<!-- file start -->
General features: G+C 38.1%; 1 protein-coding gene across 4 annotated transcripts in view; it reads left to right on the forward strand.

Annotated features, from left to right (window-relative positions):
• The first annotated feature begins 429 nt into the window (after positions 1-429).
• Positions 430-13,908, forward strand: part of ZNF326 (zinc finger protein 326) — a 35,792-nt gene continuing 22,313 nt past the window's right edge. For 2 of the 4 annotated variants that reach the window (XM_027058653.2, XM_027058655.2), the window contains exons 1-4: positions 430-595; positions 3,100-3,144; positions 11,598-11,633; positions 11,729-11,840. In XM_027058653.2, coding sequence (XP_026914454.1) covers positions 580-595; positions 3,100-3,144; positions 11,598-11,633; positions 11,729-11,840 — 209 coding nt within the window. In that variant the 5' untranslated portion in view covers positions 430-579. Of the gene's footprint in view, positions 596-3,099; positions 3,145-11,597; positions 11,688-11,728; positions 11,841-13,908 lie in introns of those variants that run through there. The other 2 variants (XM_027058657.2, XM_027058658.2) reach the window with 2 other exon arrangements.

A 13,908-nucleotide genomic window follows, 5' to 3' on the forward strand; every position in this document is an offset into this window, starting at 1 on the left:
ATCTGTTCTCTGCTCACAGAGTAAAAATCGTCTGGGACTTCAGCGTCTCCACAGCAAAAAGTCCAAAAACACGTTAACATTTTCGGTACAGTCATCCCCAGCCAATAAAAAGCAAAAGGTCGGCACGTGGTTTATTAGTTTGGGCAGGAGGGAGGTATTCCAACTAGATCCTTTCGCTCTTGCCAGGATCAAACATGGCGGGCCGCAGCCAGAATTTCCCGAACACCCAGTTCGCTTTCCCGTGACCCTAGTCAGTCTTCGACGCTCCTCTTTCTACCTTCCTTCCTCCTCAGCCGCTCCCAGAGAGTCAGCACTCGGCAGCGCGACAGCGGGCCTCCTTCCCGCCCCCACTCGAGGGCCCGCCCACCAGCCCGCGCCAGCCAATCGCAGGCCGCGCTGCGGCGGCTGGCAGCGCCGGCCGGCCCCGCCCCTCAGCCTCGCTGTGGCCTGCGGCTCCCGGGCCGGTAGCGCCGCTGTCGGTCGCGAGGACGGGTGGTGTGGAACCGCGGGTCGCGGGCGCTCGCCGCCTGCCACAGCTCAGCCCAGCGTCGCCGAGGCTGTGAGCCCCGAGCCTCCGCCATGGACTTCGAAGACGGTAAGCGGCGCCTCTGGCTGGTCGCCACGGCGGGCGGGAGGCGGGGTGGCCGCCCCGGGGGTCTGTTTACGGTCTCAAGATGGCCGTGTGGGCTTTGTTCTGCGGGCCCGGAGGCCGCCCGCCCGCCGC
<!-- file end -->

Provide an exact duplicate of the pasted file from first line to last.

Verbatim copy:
General features: G+C 38.1%; 1 protein-coding gene across 4 annotated transcripts in view; it reads left to right on the forward strand.

Annotated features, from left to right (window-relative positions):
• The first annotated feature begins 429 nt into the window (after positions 1-429).
• Positions 430-13,908, forward strand: part of ZNF326 (zinc finger protein 326) — a 35,792-nt gene continuing 22,313 nt past the window's right edge. For 2 of the 4 annotated variants that reach the window (XM_027058653.2, XM_027058655.2), the window contains exons 1-4: positions 430-595; positions 3,100-3,144; positions 11,598-11,633; positions 11,729-11,840. In XM_027058653.2, coding sequence (XP_026914454.1) covers positions 580-595; positions 3,100-3,144; positions 11,598-11,633; positions 11,729-11,840 — 209 coding nt within the window. In that variant the 5' untranslated portion in view covers positions 430-579. Of the gene's footprint in view, positions 596-3,099; positions 3,145-11,597; positions 11,688-11,728; positions 11,841-13,908 lie in introns of those variants that run through there. The other 2 variants (XM_027058657.2, XM_027058658.2) reach the window with 2 other exon arrangements.

A 13,908-nucleotide genomic window follows, 5' to 3' on the forward strand; every position in this document is an offset into this window, starting at 1 on the left:
ATCTGTTCTCTGCTCACAGAGTAAAAATCGTCTGGGACTTCAGCGTCTCCACAGCAAAAAGTCCAAAAACACGTTAACATTTTCGGTACAGTCATCCCCAGCCAATAAAAAGCAAAAGGTCGGCACGTGGTTTATTAGTTTGGGCAGGAGGGAGGTATTCCAACTAGATCCTTTCGCTCTTGCCAGGATCAAACATGGCGGGCCGCAGCCAGAATTTCCCGAACACCCAGTTCGCTTTCCCGTGACCCTAGTCAGTCTTCGACGCTCCTCTTTCTACCTTCCTTCCTCCTCAGCCGCTCCCAGAGAGTCAGCACTCGGCAGCGCGACAGCGGGCCTCCTTCCCGCCCCCACTCGAGGGCCCGCCCACCAGCCCGCGCCAGCCAATCGCAGGCCGCGCTGCGGCGGCTGGCAGCGCCGGCCGGCCCCGCCCCTCAGCCTCGCTGTGGCCTGCGGCTCCCGGGCCGGTAGCGCCGCTGTCGGTCGCGAGGACGGGTGGTGTGGAACCGCGGGTCGCGGGCGCTCGCCGCCTGCCACAGCTCAGCCCAGCGTCGCCGAGGCTGTGAGCCCCGAGCCTCCGCCATGGACTTCGAAGACGGTAAGCGGCGCCTCTGGCTGGTCGCCACGGCGGGCGGGAGGCGGGGTGGCCGCCCCGGGGGTCTGTTTACGGTCTCAAGATGGCCGTGTGGGCTTTGTTCTGCGGGCCCGGAGGCCGCCCGCCCGCCGC